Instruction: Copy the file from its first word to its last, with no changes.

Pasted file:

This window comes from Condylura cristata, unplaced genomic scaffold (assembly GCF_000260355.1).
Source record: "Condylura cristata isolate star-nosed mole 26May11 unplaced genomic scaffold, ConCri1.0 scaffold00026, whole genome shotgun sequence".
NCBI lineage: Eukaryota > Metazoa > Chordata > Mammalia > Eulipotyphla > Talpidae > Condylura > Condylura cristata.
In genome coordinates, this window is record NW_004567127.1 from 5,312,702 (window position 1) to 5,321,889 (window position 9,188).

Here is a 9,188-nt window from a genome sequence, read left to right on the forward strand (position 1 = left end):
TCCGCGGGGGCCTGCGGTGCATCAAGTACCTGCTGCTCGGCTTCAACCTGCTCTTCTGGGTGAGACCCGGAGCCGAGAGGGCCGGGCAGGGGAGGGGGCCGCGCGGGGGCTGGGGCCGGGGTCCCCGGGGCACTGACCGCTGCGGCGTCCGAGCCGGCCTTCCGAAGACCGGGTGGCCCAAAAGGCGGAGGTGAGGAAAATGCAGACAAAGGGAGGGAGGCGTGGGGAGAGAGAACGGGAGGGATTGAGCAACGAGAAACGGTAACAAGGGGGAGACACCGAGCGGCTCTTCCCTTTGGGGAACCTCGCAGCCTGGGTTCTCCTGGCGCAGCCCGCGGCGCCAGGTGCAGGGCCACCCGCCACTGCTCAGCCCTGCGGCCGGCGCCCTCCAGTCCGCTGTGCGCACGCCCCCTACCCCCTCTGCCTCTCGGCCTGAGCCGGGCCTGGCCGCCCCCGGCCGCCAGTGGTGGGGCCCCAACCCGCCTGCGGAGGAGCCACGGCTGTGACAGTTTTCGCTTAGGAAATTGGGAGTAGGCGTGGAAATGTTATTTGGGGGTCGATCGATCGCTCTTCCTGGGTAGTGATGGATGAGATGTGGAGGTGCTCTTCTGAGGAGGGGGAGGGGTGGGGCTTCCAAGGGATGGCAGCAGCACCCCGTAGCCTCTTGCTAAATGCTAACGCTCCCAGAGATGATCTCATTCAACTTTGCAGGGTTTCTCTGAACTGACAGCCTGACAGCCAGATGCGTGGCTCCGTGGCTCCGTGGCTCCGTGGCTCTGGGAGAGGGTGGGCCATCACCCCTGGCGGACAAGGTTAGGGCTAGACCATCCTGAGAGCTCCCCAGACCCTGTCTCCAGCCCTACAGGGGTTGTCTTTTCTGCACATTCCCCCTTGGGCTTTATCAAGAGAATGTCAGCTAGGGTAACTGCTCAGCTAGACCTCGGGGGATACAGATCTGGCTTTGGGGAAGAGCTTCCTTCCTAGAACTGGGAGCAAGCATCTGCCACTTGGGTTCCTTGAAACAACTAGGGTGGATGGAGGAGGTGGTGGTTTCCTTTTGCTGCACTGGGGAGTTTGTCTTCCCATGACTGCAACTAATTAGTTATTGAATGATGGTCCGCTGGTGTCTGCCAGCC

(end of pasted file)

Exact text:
This window comes from Condylura cristata, unplaced genomic scaffold (assembly GCF_000260355.1).
Source record: "Condylura cristata isolate star-nosed mole 26May11 unplaced genomic scaffold, ConCri1.0 scaffold00026, whole genome shotgun sequence".
NCBI lineage: Eukaryota > Metazoa > Chordata > Mammalia > Eulipotyphla > Talpidae > Condylura > Condylura cristata.
In genome coordinates, this window is record NW_004567127.1 from 5,312,702 (window position 1) to 5,321,889 (window position 9,188).

Here is a 9,188-nt window from a genome sequence, read left to right on the forward strand (position 1 = left end):
TCCGCGGGGGCCTGCGGTGCATCAAGTACCTGCTGCTCGGCTTCAACCTGCTCTTCTGGGTGAGACCCGGAGCCGAGAGGGCCGGGCAGGGGAGGGGGCCGCGCGGGGGCTGGGGCCGGGGTCCCCGGGGCACTGACCGCTGCGGCGTCCGAGCCGGCCTTCCGAAGACCGGGTGGCCCAAAAGGCGGAGGTGAGGAAAATGCAGACAAAGGGAGGGAGGCGTGGGGAGAGAGAACGGGAGGGATTGAGCAACGAGAAACGGTAACAAGGGGGAGACACCGAGCGGCTCTTCCCTTTGGGGAACCTCGCAGCCTGGGTTCTCCTGGCGCAGCCCGCGGCGCCAGGTGCAGGGCCACCCGCCACTGCTCAGCCCTGCGGCCGGCGCCCTCCAGTCCGCTGTGCGCACGCCCCCTACCCCCTCTGCCTCTCGGCCTGAGCCGGGCCTGGCCGCCCCCGGCCGCCAGTGGTGGGGCCCCAACCCGCCTGCGGAGGAGCCACGGCTGTGACAGTTTTCGCTTAGGAAATTGGGAGTAGGCGTGGAAATGTTATTTGGGGGTCGATCGATCGCTCTTCCTGGGTAGTGATGGATGAGATGTGGAGGTGCTCTTCTGAGGAGGGGGAGGGGTGGGGCTTCCAAGGGATGGCAGCAGCACCCCGTAGCCTCTTGCTAAATGCTAACGCTCCCAGAGATGATCTCATTCAACTTTGCAGGGTTTCTCTGAACTGACAGCCTGACAGCCAGATGCGTGGCTCCGTGGCTCCGTGGCTCCGTGGCTCTGGGAGAGGGTGGGCCATCACCCCTGGCGGACAAGGTTAGGGCTAGACCATCCTGAGAGCTCCCCAGACCCTGTCTCCAGCCCTACAGGGGTTGTCTTTTCTGCACATTCCCCCTTGGGCTTTATCAAGAGAATGTCAGCTAGGGTAACTGCTCAGCTAGACCTCGGGGGATACAGATCTGGCTTTGGGGAAGAGCTTCCTTCCTAGAACTGGGAGCAAGCATCTGCCACTTGGGTTCCTTGAAACAACTAGGGTGGATGGAGGAGGTGGTGGTTTCCTTTTGCTGCACTGGGGAGTTTGTCTTCCCATGACTGCAACTAATTAGTTATTGAATGATGGTCCGCTGGTGTCTGCCAGCC